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Impact of gastrointestinal conditions, restrictive diets and mental health on health-related quality of life: cross-sectional population-based study in Australia
  1. Nigel P Stocks1,
  2. David Gonzalez-Chica2,
  3. Phillipa Hay3
  1. 1 General Practice, University of Adelaide, Adelaide, South Australia, Australia
  2. 2 Discipline of General Practice, Adelaide Medical School, University of Adelaide, Adelaide, South Australia, Australia
  3. 3 Translational Health Research Institute, School of Medicine, Western Sydney University, Sydney, New South Wales, Australia
  1. Correspondence to Professor Nigel P Stocks; nigel.stocks{at}adelaide.edu.au

Abstract

Objectives To assess the relationship between gastrointestinal conditions, restrictive diets, mental health and health-related quality of life (HRQoL).

Design Cross-sectional population-based face-to-face survey.

Setting South Australia.

Participants A representative sample of 2912 consenting adults (48.9±18.1 years; 50.9% females) investigated in 2015.

Primary and secondary outcome measures Participants self-reported diagnosis of gastrointestinal conditions, mental health and current use of restrictive diets. The physical component score (PCS) and mental component score (MCS) of HRQoL were investigated (Study Short Form 12 V.1 questionnaire). Linear regression models were used to test the associations, adjusting for (1) sociodemographic variables, (2) mental health status and (3) lifestyle and body mass index.

Results The prevalence of restrictive diets (36.1%; 95% CI 33.9 to 38.3) was higher among those with any self-reported gastrointestinal condition (60.7% vs 31.3% for those without these conditions; p<0.001). PCS was lower among those with a gastrointestinal condition (mean difference=−3.4; 95% CI −4.5 to −2.4) or on a restrictive diet (mean difference=−1.9; 95% CI −2.7 to −1.1), with a similar pattern, but with a smaller effect, observed for MCS. Being on a restrictive diet did not modify the relationship between having a gastrointestinal condition and reduced HRQoL. However, having a gastrointestinal condition was associated with a 2.4 points lower PCS (95% CI −3.5 to −1.3) among those without a mental health problem, while for those affected by a mental health condition this reduction was greater (mean difference=−5.9; 95% CI −8.7 to −3.1). For MCS, there was no evidence of interaction between mental health and gastrointestinal conditions.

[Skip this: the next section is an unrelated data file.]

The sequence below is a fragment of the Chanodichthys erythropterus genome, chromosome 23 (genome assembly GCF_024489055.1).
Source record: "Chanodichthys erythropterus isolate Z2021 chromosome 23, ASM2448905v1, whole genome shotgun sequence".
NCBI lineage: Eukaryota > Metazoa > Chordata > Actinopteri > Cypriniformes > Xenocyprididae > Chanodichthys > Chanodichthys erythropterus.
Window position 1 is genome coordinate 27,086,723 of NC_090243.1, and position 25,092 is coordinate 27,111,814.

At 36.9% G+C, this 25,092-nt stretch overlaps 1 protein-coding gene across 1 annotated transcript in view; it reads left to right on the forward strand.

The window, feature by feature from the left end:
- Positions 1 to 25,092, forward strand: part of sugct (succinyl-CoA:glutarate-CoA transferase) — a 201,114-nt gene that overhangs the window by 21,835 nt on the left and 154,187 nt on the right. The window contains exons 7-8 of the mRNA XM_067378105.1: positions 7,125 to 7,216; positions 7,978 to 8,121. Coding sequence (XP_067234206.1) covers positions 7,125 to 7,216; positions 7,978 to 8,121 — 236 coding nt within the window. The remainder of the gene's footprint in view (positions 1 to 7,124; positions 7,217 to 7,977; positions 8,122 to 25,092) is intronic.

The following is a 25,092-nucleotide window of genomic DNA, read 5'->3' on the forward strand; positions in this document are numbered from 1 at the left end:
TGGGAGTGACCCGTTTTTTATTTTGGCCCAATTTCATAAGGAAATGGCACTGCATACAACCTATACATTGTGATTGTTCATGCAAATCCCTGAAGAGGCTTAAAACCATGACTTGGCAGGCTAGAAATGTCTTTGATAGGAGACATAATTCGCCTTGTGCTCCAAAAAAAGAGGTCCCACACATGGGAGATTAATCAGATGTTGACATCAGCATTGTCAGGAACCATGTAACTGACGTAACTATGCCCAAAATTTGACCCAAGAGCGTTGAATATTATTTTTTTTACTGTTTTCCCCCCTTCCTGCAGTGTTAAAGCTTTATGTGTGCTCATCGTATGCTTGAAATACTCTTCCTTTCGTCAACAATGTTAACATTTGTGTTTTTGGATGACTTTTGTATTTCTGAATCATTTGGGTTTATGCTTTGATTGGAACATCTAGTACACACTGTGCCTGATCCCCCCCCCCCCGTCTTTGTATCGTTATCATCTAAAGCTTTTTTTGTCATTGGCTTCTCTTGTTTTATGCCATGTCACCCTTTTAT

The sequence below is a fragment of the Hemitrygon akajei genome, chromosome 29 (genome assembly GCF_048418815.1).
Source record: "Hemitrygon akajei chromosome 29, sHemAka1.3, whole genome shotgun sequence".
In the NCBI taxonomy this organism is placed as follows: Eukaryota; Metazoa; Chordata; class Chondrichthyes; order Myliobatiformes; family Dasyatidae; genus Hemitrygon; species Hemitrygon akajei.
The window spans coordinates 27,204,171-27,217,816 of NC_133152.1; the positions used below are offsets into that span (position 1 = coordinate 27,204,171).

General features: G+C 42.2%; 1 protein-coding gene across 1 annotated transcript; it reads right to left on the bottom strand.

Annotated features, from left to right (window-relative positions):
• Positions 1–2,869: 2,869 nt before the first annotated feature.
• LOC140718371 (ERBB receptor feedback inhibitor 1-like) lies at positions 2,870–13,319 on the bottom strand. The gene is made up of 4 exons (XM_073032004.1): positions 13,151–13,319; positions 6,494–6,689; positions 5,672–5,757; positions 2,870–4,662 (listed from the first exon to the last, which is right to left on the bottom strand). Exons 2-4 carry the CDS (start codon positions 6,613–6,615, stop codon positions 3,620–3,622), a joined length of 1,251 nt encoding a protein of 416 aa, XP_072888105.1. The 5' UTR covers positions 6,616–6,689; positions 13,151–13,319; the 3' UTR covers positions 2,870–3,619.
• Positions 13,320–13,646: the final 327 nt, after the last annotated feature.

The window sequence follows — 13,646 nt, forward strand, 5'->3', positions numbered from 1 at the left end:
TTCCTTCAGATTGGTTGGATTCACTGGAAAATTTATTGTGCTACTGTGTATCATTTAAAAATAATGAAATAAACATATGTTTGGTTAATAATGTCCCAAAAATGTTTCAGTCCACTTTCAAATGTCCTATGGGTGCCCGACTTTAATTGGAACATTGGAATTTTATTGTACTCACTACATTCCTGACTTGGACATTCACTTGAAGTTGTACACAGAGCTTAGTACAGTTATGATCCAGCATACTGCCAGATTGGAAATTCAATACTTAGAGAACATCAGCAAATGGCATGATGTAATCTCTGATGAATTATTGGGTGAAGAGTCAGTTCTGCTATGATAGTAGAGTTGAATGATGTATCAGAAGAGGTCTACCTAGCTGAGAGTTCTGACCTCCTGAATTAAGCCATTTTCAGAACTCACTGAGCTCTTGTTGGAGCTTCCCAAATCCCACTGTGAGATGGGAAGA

Conclusions One-third of Australian adults are restricting their diet, and this is associated with lower HRQoL. Being on a restrictive diet was not associated with a better HRQoL among individuals with a gastrointestinal condition. Mental health problems were associated with a stronger adverse relationship between gastrointestinal diseases and physical HRQoL. Health professionals should be alert to these associations when trying to improve health outcomes for patients.

  • quality of life
  • epidemiology
  • diet
  • gastrointestinal disease

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Footnotes

  • Contributors NS and DG-C conceived the study, analysed, interpreted the data and wrote the manuscript. PH contributed with additional data necessary to complete the analysis and in writing the manuscript. All authors read and approved the final manuscript.

  • Funding DG-C received a part-fellowship from the NHMRC Centre of Research Excellence to Reduce Inequality in Heart Disease to conduct this study.

  • Competing interests None declared.

  • Ethics approval The protocol of this study and the data collection process were approved by the University of Adelaide Human Research Ethics Committee (project H-097-2010).

  • Provenance and peer review Not commissioned; externally peer reviewed.

  • Data sharing statement The datasets used and/or analysed for this study are available from the corresponding author on reasonable request.

  • Patient consent for publication Obtained.

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